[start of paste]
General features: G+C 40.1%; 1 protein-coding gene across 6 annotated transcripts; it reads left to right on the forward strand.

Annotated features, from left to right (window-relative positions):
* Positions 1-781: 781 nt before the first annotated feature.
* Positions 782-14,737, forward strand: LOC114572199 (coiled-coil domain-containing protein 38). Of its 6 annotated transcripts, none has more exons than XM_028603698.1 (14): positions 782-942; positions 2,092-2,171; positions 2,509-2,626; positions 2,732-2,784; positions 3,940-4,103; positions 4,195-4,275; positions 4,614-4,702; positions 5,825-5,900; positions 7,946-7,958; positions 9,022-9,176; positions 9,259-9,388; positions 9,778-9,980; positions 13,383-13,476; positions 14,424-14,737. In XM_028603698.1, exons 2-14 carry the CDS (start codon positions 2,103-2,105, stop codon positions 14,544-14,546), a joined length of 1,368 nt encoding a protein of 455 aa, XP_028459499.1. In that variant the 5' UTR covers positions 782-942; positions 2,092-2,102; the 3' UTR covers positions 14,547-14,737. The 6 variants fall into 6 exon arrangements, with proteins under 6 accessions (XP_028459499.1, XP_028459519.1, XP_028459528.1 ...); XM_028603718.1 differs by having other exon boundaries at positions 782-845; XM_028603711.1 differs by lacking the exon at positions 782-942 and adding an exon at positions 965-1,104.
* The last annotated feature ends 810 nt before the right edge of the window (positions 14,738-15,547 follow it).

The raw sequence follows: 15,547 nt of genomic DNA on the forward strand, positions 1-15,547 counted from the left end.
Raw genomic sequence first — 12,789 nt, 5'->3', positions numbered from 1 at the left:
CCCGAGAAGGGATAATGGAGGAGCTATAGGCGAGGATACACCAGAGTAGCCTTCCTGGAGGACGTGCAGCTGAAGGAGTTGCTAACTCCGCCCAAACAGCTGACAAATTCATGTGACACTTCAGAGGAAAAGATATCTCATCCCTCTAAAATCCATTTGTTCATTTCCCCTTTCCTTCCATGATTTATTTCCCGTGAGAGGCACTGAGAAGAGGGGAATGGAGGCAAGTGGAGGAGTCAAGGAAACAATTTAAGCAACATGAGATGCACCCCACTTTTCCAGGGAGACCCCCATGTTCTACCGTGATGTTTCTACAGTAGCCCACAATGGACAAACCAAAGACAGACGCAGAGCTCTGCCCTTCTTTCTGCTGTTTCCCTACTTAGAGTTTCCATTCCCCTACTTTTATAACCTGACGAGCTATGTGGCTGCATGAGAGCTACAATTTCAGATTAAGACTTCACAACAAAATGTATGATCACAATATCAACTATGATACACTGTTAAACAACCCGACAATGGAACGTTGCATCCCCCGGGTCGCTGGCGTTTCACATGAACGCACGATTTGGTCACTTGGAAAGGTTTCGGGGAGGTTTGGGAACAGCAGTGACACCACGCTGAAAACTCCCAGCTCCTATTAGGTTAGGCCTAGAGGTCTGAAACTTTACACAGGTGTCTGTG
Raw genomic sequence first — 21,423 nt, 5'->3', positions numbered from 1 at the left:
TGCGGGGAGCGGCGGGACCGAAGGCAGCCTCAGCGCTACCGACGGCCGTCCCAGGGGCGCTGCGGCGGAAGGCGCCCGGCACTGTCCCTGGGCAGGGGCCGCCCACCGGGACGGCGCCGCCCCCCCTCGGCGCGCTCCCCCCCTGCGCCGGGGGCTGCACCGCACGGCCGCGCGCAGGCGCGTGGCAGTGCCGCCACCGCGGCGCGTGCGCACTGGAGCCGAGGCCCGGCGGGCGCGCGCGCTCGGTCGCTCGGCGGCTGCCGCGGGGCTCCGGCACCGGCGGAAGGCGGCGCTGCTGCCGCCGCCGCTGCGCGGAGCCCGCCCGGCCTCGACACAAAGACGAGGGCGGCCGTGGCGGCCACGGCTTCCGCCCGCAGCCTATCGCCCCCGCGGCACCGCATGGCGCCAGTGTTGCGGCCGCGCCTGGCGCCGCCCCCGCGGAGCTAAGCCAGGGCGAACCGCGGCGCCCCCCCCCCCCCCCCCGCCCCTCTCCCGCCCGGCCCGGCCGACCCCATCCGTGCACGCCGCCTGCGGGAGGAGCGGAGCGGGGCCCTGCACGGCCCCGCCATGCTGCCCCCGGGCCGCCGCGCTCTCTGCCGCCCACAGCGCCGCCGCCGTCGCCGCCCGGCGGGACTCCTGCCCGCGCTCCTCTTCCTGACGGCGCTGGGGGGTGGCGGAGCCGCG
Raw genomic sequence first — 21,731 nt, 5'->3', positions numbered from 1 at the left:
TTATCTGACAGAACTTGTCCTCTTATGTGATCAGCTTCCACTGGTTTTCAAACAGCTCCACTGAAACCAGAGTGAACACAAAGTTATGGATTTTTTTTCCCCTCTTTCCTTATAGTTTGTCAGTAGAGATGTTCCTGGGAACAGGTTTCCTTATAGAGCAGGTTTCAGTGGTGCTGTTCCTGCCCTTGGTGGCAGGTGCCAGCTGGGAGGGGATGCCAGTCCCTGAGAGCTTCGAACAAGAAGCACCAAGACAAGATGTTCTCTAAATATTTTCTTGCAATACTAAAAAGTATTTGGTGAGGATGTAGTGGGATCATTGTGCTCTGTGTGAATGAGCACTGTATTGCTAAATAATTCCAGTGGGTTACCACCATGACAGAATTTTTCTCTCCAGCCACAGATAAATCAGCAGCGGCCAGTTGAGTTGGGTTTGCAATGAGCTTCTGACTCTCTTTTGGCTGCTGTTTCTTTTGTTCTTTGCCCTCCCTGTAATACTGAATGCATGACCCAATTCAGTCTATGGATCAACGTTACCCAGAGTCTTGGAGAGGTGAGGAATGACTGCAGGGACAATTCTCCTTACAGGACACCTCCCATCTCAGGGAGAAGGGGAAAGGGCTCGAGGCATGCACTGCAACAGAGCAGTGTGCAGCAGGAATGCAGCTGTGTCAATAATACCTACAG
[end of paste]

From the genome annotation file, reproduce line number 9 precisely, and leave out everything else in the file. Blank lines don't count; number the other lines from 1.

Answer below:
Raw genomic sequence first — 21,423 nt, 5'->3', positions numbered from 1 at the left: